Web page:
The US federal government is shut down and certain economic data accounts are being left to go without scheduled updates, things like US trade provided by the Census Bureau. The Bureau of Labor Statistics' more watched series aren't among the forgotten, however. The monthly payroll report would be compiled and released even during a nuclear attack. Yes, it really is WWIII but did you see the blowout jobs figures!
I have no doubt that Jay Powell wishes the BLS' CPI was being treated like Census' Ex/Im rather than given preference in the same ways as its own employment numbers. We don't know how much the US imported or exported in November, but we do what the consumer price index did in December. It wasn't good for him.
The headline monthly inflation number wasn't any surprise. It was muted, as some might say. The truth of the matter is what we've been saying all along. The only factor driving consumer price inflation, according to the calculations of these various indices, has been oil prices.
Live by WTI, die by WTI even though there is no WTI in the consumer basket. Working backward, we begin with the overall inflation for December 2018: +1.91% year over year, down from 2.18% in November and 2.52% in October (when Atlanta Fed President Bostic was flipping out of his mind).
The energy component contracted by a small 0.2%, but it was the first minus sign for this important contributor since September 2016.
The piece that most moves CPI Energy is gasoline prices, or the subcomponent for motor fuel. This part of the index declined 1.9% year over year, the largest decline also since September 2016.
And gasoline prices follow WTI. As a monthly average, the domestic crude oil benchmark in December was down 14% year over year, setting the inflationary tone for everything that follows from it.
The end result overall is stunned and confused policymakers who were certain Verizon (NYSE:VZ) was the problem.
It's important to remember the scale of absurdity that is so often deployed as an attempt to explain constantly getting it wrong. The way in which it is supposed to go sounds entirely reasonable and intuitive. One more time: labor shortage >>> competition for workers >>> sharply higher wages >>> increased costs businesses will pass along to consumers because they can >>> CPI up with or without WTI.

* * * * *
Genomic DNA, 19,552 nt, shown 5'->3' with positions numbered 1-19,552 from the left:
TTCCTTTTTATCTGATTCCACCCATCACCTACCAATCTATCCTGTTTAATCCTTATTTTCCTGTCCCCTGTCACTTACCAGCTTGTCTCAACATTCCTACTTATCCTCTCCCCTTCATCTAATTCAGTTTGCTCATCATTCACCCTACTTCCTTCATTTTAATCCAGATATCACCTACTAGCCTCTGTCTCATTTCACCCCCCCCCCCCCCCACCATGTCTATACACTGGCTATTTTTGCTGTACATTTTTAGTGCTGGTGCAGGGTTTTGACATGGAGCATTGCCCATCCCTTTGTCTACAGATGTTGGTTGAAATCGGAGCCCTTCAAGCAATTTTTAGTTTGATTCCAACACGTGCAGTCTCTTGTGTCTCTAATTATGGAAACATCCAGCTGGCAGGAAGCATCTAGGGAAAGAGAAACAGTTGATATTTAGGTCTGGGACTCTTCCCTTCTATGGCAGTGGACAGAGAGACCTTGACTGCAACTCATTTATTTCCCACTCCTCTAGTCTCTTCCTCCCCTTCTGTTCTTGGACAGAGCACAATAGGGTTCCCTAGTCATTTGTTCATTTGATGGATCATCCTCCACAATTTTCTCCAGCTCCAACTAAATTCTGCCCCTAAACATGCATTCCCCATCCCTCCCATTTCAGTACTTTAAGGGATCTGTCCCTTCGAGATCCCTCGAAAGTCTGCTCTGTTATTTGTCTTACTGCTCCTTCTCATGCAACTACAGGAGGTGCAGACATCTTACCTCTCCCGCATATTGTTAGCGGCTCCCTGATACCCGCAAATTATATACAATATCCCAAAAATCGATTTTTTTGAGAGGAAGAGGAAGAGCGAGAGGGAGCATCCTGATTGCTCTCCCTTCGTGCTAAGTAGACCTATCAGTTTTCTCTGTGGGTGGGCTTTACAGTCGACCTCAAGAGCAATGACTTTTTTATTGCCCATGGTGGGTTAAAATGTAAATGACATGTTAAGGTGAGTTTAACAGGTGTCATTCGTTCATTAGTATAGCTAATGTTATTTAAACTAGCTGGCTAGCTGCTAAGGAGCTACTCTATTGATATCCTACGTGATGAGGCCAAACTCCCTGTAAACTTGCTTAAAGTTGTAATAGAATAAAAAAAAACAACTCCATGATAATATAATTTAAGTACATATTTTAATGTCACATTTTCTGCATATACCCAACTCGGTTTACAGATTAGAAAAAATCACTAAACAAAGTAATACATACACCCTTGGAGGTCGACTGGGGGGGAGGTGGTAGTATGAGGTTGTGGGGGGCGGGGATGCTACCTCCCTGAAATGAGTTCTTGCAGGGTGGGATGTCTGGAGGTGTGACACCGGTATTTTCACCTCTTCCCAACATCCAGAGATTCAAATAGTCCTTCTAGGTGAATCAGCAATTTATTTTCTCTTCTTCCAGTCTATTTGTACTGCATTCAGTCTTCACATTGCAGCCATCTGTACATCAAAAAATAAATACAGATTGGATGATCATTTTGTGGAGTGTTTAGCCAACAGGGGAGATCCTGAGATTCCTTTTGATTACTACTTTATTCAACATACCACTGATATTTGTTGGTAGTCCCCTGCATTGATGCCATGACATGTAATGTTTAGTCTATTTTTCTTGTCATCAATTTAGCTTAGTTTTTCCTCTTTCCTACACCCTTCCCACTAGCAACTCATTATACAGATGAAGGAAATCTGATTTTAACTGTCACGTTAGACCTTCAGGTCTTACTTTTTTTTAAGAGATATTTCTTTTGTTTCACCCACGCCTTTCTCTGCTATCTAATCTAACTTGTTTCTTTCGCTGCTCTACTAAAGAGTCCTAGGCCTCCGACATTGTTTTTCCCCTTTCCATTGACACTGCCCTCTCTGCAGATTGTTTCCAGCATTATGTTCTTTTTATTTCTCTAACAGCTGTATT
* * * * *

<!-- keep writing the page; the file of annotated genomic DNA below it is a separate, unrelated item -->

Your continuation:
Yellen and Powell see the unemployment rate as confirmation of the first factor and then skip all the steps to end up with the last conclusion. When the CPI fails to confirm the unemployment rate, rather than rethink what might be going on in those steps, or even the unemployment rate itself, Yellen in 2017 made a specific point to, of all things, blame Verizon's offering of unlimited data plans.
Normally such business ins and outs [wireless telephony] wouldn't be of much macro concern. Earlier this week, though, the Chairman of the Federal Reserve was forced to mention the ongoing price war for no other reason than that agency's continued inability to generate inflation. Consumer prices are no small matter for a central bank, and they take on a much larger context for all of them who have been "printing money" over the last ten years. Having created trillions of what they classify as money in the form of bank reserves, there should have been long before today some evidence in the economy in the form of consumer prices.